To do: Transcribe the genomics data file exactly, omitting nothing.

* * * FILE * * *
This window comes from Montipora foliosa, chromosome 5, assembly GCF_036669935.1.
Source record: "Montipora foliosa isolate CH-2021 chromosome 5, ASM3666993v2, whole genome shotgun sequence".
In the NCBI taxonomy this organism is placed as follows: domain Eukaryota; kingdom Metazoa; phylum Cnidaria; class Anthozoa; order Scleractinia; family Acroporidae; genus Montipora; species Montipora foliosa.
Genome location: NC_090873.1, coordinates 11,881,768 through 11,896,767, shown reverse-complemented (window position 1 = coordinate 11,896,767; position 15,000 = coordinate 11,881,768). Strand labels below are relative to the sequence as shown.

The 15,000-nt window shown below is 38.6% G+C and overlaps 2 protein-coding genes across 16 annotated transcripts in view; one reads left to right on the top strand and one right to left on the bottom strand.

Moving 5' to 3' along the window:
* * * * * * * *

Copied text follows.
This window comes from Montipora foliosa, chromosome 5, assembly GCF_036669935.1.
Source record: "Montipora foliosa isolate CH-2021 chromosome 5, ASM3666993v2, whole genome shotgun sequence".
In the NCBI taxonomy this organism is placed as follows: domain Eukaryota; kingdom Metazoa; phylum Cnidaria; class Anthozoa; order Scleractinia; family Acroporidae; genus Montipora; species Montipora foliosa.
Genome location: NC_090873.1, coordinates 11,881,768 through 11,896,767, shown reverse-complemented (window position 1 = coordinate 11,896,767; position 15,000 = coordinate 11,881,768). Strand labels below are relative to the sequence as shown.

The 15,000-nt window shown below is 38.6% G+C and overlaps 2 protein-coding genes across 16 annotated transcripts in view; one reads left to right on the top strand and one right to left on the bottom strand.

Moving 5' to 3' along the window: